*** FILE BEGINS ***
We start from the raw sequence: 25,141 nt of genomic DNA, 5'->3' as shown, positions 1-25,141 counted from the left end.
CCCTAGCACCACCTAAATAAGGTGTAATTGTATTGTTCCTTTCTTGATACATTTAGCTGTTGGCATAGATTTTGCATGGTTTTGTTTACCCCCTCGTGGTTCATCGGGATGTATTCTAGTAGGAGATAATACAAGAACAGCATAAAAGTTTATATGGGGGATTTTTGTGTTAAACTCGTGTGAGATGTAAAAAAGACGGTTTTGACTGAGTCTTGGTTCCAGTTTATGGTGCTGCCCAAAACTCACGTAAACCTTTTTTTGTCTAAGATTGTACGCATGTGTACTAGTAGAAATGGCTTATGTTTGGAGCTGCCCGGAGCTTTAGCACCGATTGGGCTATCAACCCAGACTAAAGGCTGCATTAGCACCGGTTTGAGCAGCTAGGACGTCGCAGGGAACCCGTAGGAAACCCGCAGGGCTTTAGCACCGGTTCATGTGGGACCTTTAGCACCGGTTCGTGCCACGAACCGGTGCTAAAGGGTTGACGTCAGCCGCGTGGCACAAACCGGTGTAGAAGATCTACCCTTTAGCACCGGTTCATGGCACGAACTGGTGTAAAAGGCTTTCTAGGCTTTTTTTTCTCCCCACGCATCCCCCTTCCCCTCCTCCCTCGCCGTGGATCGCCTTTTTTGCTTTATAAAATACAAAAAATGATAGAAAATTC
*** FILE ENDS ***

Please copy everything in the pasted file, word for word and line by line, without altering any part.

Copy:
We start from the raw sequence: 25,141 nt of genomic DNA, 5'->3' as shown, positions 1-25,141 counted from the left end.
CCCTAGCACCACCTAAATAAGGTGTAATTGTATTGTTCCTTTCTTGATACATTTAGCTGTTGGCATAGATTTTGCATGGTTTTGTTTACCCCCTCGTGGTTCATCGGGATGTATTCTAGTAGGAGATAATACAAGAACAGCATAAAAGTTTATATGGGGGATTTTTGTGTTAAACTCGTGTGAGATGTAAAAAAGACGGTTTTGACTGAGTCTTGGTTCCAGTTTATGGTGCTGCCCAAAACTCACGTAAACCTTTTTTTGTCTAAGATTGTACGCATGTGTACTAGTAGAAATGGCTTATGTTTGGAGCTGCCCGGAGCTTTAGCACCGATTGGGCTATCAACCCAGACTAAAGGCTGCATTAGCACCGGTTTGAGCAGCTAGGACGTCGCAGGGAACCCGTAGGAAACCCGCAGGGCTTTAGCACCGGTTCATGTGGGACCTTTAGCACCGGTTCGTGCCACGAACCGGTGCTAAAGGGTTGACGTCAGCCGCGTGGCACAAACCGGTGTAGAAGATCTACCCTTTAGCACCGGTTCATGGCACGAACTGGTGTAAAAGGCTTTCTAGGCTTTTTTTTCTCCCCACGCATCCCCCTTCCCCTCCTCCCTCGCCGTGGATCGCCTTTTTTGCTTTATAAAATACAAAAAATGATAGAAAATTC